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Expert on modern European history tapped as rising academic star

by Cheryl Roland

Sept. 13, 2011 | WMU News

Photo of Dr. Eli Rubin.
KALAMAZOO--A historian who specializes in modern European history and Germany has been called a rising star in academia and named the 2011 winner of Western Michigan University's Emerging Scholar Award.

Dr. Eli Rubin, associate professor of history, will be honored, along with other major campuswide award winners, at WMU's annual Academic Convocation, which is set for 2 p.m. Friday, Sept. 16, in the Dalton Center Recital Hall. The event also will feature WMU President John M. Dunn's annual State of the University address. Held during the opening weeks of fall semester classes, the convocation is designed as a signature event to welcome faculty, staff and students back to campus.

The Emerging Scholar Award program was launched late in 2006 to acknowledge the accomplishments of WMU faculty members who are among the rising stars in U.S. higher education. It celebrates the contributions of faculty who are in the first decade of their careers at WMU and who, by virtue of their contributions to scholarship or creative activity, have achieved national recognition and demonstrated outstanding promise to achieve renown in their continuing work. The award goes to scholars nominated for consideration through a campuswide selection process and carries with it a $2,000 cash prize.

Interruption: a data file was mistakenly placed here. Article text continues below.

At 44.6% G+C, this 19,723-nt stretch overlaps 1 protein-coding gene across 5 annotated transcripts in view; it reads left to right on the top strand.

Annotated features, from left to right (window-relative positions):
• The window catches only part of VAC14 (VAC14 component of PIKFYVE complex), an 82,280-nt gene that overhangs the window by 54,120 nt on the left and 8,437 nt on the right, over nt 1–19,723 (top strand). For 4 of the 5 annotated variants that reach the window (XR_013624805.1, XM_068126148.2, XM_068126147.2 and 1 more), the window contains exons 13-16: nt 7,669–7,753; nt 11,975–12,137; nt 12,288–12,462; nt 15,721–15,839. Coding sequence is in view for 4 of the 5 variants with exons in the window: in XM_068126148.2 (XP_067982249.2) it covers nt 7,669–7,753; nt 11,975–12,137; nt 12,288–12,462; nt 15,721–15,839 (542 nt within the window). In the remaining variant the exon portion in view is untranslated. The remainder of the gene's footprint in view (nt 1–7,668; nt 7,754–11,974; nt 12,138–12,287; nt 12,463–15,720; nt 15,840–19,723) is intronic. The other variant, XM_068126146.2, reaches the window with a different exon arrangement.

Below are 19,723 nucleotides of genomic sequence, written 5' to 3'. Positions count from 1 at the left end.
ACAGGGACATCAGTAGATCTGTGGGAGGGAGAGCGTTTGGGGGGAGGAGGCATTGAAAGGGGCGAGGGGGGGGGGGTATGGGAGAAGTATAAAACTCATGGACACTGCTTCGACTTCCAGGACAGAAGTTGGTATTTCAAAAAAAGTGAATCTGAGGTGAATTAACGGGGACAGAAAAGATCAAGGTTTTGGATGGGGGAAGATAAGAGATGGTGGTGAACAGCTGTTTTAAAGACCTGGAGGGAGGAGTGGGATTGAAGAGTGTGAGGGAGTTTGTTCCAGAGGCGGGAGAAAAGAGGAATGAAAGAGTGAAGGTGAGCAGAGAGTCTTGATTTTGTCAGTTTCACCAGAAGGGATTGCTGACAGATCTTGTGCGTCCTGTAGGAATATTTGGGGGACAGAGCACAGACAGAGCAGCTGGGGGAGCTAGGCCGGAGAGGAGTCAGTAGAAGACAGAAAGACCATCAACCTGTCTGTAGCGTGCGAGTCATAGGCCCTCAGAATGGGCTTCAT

Rubin, who has been a WMU faculty member since 2004, spent two years--2007-09--in Berlin on a postdoctoral fellowship supported by the Alexander-von-Humboldt Foundation. He has already published widely in his field, with six major research-based journal articles and book chapters to his credit, and his work has been presented in more than 25 professional papers.
Rubin used his research to write the internationally hailed 2008 book, "Synthetic Socialism: Plastics and Dictatorship in the German Democratic Republic." He is working on two related book projects on the GDR, with one nearing completion, and his work is already being used to train students internationally.

"Dr. Rubin's publications on the German Democratic Republic--better known as East Germany--constitute a significant, influential and highly original contribution to the study of modern Europe and, indeed, our understanding of the 20th-century world," said a historian at another North American university in support of Rubin's nomination for the award. "Rubin is known and admired by the most acclaimed scholars of modern European history at work today."

Rubin's writings, one European scholar says, have earned him an important identity in scholarship on the GDR and other socialist states.

"He has developed an original approach that interprets the crossroads of political history, economics and consumption," that scholar observed. "This work makes an important contribution to the scholarship of history."

In addition to teaching modern world history, European history and German history to undergraduates at WMU, Rubin has led the First-Year Experience freshman skills seminar, and he has served on dissertation and doctoral examination committees for graduate history students. 

Rubin earned his bachelor's degree with honors from Swarthmore College and both his master's and doctoral degrees from the University of Wisconsin-Madison.

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